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A tale of deceit, murder and robbery

April 2, 2009

HOUGHTON - Rascally antics and roisterous characters make up the cast of a story surrounding deceit, murder and robbery at Michigan Technological University.

Tech Theatre Company's "The Robber Bridegroom," by Alfred Uhry and Robert Waldman, will take the stage at 7:30 p.m., Friday, April 10, and Saturday, April 11, at the Rozsa Center for the Performing Arts at Michigan Tech.

The production is comprised of Michigan Tech students and members of the community in the cast and the band. The designers are students and faculty members, Patricia Helsel, head of the theatre and electronic media performance said. Every year at Michigan Tech, four productions are put on through visual and performing arts student shows, she said.

"We don't often do a musical because it uses a lot of resources," Helsel said.

Musicals are put on at Michigan Tech about every other year, she added.

The musical is about the outlaws of the Natchez Trace, an ancient trail used by animals and people that connected southern portions of the Mississippi River through Alabama and Tennessee.

"The characters are just outrageous," Helsel said. "They're all despicable characters, even the good characters the audience has to look at and say, 'You know, I've got to be better than that.'"

The outlaws, the Harp Brothers, formed a gang of murderers who would rob planters who have gone down to New Orleans to trade their goods. The outlaws would rob them of the money they have just made.

"In my research, I have found out that the Harp Brothers were a real gang," she said.

The play is based on a 1942 folktale-style short story by Eudora Welty and all of the characters are humorous in their own manor.

"There's a fine line between what could have been historically frightening to what's actually funny, so all the characters are exaggerated," she said.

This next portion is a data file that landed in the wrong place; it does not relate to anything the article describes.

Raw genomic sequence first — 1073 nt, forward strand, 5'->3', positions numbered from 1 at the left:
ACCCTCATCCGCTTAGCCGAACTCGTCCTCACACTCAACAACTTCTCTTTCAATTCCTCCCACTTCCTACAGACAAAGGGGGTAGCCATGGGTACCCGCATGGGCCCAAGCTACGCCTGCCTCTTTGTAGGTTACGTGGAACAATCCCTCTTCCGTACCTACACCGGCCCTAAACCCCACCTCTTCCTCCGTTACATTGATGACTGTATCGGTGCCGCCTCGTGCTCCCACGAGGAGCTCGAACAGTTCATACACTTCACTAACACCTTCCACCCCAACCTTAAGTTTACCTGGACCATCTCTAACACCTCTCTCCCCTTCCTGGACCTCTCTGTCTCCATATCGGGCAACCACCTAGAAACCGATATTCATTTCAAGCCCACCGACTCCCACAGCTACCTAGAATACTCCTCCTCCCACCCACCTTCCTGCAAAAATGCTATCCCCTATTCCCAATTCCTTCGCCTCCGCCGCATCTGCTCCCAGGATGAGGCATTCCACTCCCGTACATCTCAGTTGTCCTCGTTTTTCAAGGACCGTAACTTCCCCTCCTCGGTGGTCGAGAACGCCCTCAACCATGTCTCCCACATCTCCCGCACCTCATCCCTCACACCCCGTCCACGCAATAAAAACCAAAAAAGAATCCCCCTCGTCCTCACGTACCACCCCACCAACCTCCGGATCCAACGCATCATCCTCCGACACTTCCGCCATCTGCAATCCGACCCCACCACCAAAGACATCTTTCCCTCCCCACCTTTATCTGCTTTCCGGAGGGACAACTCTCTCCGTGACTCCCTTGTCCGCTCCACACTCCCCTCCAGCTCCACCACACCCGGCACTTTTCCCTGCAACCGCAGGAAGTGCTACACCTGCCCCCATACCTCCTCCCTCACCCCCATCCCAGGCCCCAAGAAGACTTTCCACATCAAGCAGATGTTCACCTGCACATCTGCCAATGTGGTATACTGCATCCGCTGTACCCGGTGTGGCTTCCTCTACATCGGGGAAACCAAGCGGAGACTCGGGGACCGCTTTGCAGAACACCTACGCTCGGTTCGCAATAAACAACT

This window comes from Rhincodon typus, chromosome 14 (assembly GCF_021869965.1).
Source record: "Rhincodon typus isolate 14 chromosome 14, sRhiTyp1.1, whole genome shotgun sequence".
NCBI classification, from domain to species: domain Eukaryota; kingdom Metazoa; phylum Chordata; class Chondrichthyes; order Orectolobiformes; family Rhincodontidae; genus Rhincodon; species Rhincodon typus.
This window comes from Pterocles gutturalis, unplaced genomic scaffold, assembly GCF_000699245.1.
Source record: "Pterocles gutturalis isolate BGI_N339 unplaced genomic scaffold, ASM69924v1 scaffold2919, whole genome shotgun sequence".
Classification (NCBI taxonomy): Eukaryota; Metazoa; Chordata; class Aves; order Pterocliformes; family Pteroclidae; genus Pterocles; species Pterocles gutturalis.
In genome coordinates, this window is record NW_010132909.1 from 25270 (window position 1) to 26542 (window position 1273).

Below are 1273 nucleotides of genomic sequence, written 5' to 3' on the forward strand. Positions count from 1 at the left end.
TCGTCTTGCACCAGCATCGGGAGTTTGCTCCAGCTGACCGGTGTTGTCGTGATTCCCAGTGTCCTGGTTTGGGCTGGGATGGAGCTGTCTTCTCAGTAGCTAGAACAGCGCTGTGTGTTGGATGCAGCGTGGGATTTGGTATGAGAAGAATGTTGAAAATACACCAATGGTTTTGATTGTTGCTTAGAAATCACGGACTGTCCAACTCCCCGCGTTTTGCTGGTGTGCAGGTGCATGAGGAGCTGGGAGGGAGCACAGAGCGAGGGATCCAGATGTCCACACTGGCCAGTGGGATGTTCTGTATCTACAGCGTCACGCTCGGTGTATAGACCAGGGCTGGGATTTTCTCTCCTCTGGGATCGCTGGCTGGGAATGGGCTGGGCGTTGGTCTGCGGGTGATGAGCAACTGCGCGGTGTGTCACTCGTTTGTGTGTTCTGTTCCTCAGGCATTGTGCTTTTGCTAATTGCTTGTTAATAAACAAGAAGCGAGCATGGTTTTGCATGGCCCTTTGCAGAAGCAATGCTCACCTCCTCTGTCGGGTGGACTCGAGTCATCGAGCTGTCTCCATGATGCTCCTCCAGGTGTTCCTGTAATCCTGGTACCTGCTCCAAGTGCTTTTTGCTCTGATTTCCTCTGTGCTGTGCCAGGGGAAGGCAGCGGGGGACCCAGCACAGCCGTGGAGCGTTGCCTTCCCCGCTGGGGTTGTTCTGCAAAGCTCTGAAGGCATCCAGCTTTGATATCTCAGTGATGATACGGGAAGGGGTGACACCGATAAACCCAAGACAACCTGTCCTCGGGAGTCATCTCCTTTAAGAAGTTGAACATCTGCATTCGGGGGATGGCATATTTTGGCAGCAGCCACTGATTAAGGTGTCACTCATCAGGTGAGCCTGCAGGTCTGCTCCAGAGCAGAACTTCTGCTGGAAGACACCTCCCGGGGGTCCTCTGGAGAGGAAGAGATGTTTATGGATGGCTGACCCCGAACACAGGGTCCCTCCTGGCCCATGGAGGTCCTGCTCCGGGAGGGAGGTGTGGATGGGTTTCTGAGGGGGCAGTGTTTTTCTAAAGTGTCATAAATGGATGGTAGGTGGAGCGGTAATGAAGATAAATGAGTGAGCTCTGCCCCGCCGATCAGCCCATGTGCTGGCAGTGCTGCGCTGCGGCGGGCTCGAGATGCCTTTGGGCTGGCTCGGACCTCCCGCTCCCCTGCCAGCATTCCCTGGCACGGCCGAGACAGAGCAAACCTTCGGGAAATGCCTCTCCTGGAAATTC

The style of the music has a bluegrass sound and incorporates country sounds into more than 20 songs for the production, she said. The band is comprised of two fiddles, two guitars, a banjo and a bass and they will appear on stage in various places.

"There's some songs that are definitely folk-like, square dance numbers and there are others that are really beautiful ballads," she said. "It's got a great mixture."

Often when "The Robber Bridegroom" is produced, it's set in a barn present-day, in Rodney, Miss., where a party is taking place. The people at the party decide to tell the story of "The Robber Bridegroom." However, after her extensive research, Helsel found there is nothing left of Rodney except some broken down trailers, trash piles and a population of zero.

"So I thought, let's set the play in present-day in Rodney, Miss.," she said.

For the production, the crew is going to put a broken-down trailer, junk piles and the foundation of a building on stage. The band will arrive in a pickup truck and stay on stage and the story will be told using only things that would be part of present-day Rodney.

"When they go back to 1795 along the Natchez Trace, they go from a present-day barbecue and take pieces of the set for costuming," she said.

For example, the awning from the trailer becomes somebody's skirt and other pieces are used as well.

"One of the characters is dressed in a pillow case for her top, an awning from the trailer as her skirt and then she has toilet seat covers attached and her wig is a mop head," she said.

Tickets are $14 for the general public, $7 for those 18 years of age and under and free for Michigan Tech students with proof of a valid MTU ID. Tickets can be purchased at the Rozsa Center Box Office, located in the Rozsa Center lobby, by calling 487-3200 or by visiting

Stacey Ashcraft can be reached at



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